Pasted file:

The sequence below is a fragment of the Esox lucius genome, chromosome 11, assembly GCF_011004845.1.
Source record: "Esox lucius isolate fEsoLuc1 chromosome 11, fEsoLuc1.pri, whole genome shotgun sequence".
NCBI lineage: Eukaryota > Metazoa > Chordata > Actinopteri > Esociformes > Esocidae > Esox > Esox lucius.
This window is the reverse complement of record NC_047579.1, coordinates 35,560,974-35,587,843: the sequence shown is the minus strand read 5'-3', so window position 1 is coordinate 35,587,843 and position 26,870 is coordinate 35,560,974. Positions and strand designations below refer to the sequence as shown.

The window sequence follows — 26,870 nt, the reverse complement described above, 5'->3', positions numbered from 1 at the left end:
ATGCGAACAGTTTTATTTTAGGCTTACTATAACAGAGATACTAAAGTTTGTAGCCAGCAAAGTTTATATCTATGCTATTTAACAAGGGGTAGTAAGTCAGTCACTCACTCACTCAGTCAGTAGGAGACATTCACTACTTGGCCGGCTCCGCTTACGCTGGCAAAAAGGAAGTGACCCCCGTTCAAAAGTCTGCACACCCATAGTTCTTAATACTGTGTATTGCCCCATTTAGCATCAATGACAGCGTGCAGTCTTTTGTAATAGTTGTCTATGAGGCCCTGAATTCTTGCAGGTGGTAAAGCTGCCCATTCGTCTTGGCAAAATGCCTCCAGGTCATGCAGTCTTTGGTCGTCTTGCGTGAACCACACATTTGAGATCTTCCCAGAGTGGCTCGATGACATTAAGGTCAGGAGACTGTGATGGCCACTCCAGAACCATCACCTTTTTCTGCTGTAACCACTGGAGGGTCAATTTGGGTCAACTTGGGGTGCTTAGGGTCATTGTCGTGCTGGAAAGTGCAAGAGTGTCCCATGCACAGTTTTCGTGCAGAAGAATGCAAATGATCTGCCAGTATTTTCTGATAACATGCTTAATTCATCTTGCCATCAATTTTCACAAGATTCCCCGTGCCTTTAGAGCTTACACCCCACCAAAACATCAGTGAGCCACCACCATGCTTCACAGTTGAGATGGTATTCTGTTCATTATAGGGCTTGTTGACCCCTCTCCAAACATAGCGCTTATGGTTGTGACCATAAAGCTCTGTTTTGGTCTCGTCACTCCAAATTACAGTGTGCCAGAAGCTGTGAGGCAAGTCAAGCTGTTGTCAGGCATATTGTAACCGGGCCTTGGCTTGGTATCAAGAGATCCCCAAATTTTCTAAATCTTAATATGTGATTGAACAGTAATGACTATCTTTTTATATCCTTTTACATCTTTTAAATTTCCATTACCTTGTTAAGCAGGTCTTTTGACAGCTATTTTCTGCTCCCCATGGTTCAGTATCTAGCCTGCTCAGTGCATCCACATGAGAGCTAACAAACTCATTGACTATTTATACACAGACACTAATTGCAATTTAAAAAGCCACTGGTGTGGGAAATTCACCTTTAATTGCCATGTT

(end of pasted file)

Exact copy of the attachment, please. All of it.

The sequence below is a fragment of the Esox lucius genome, chromosome 11, assembly GCF_011004845.1.
Source record: "Esox lucius isolate fEsoLuc1 chromosome 11, fEsoLuc1.pri, whole genome shotgun sequence".
NCBI lineage: Eukaryota > Metazoa > Chordata > Actinopteri > Esociformes > Esocidae > Esox > Esox lucius.
This window is the reverse complement of record NC_047579.1, coordinates 35,560,974-35,587,843: the sequence shown is the minus strand read 5'-3', so window position 1 is coordinate 35,587,843 and position 26,870 is coordinate 35,560,974. Positions and strand designations below refer to the sequence as shown.

The window sequence follows — 26,870 nt, the reverse complement described above, 5'->3', positions numbered from 1 at the left end:
ATGCGAACAGTTTTATTTTAGGCTTACTATAACAGAGATACTAAAGTTTGTAGCCAGCAAAGTTTATATCTATGCTATTTAACAAGGGGTAGTAAGTCAGTCACTCACTCACTCAGTCAGTAGGAGACATTCACTACTTGGCCGGCTCCGCTTACGCTGGCAAAAAGGAAGTGACCCCCGTTCAAAAGTCTGCACACCCATAGTTCTTAATACTGTGTATTGCCCCATTTAGCATCAATGACAGCGTGCAGTCTTTTGTAATAGTTGTCTATGAGGCCCTGAATTCTTGCAGGTGGTAAAGCTGCCCATTCGTCTTGGCAAAATGCCTCCAGGTCATGCAGTCTTTGGTCGTCTTGCGTGAACCACACATTTGAGATCTTCCCAGAGTGGCTCGATGACATTAAGGTCAGGAGACTGTGATGGCCACTCCAGAACCATCACCTTTTTCTGCTGTAACCACTGGAGGGTCAATTTGGGTCAACTTGGGGTGCTTAGGGTCATTGTCGTGCTGGAAAGTGCAAGAGTGTCCCATGCACAGTTTTCGTGCAGAAGAATGCAAATGATCTGCCAGTATTTTCTGATAACATGCTTAATTCATCTTGCCATCAATTTTCACAAGATTCCCCGTGCCTTTAGAGCTTACACCCCACCAAAACATCAGTGAGCCACCACCATGCTTCACAGTTGAGATGGTATTCTGTTCATTATAGGGCTTGTTGACCCCTCTCCAAACATAGCGCTTATGGTTGTGACCATAAAGCTCTGTTTTGGTCTCGTCACTCCAAATTACAGTGTGCCAGAAGCTGTGAGGCAAGTCAAGCTGTTGTCAGGCATATTGTAACCGGGCCTTGGCTTGGTATCAAGAGATCCCCAAATTTTCTAAATCTTAATATGTGATTGAACAGTAATGACTATCTTTTTATATCCTTTTACATCTTTTAAATTTCCATTACCTTGTTAAGCAGGTCTTTTGACAGCTATTTTCTGCTCCCCATGGTTCAGTATCTAGCCTGCTCAGTGCATCCACATGAGAGCTAACAAACTCATTGACTATTTATACACAGACACTAATTGCAATTTAAAAAGCCACTGGTGTGGGAAATTCACCTTTAATTGCCATGTT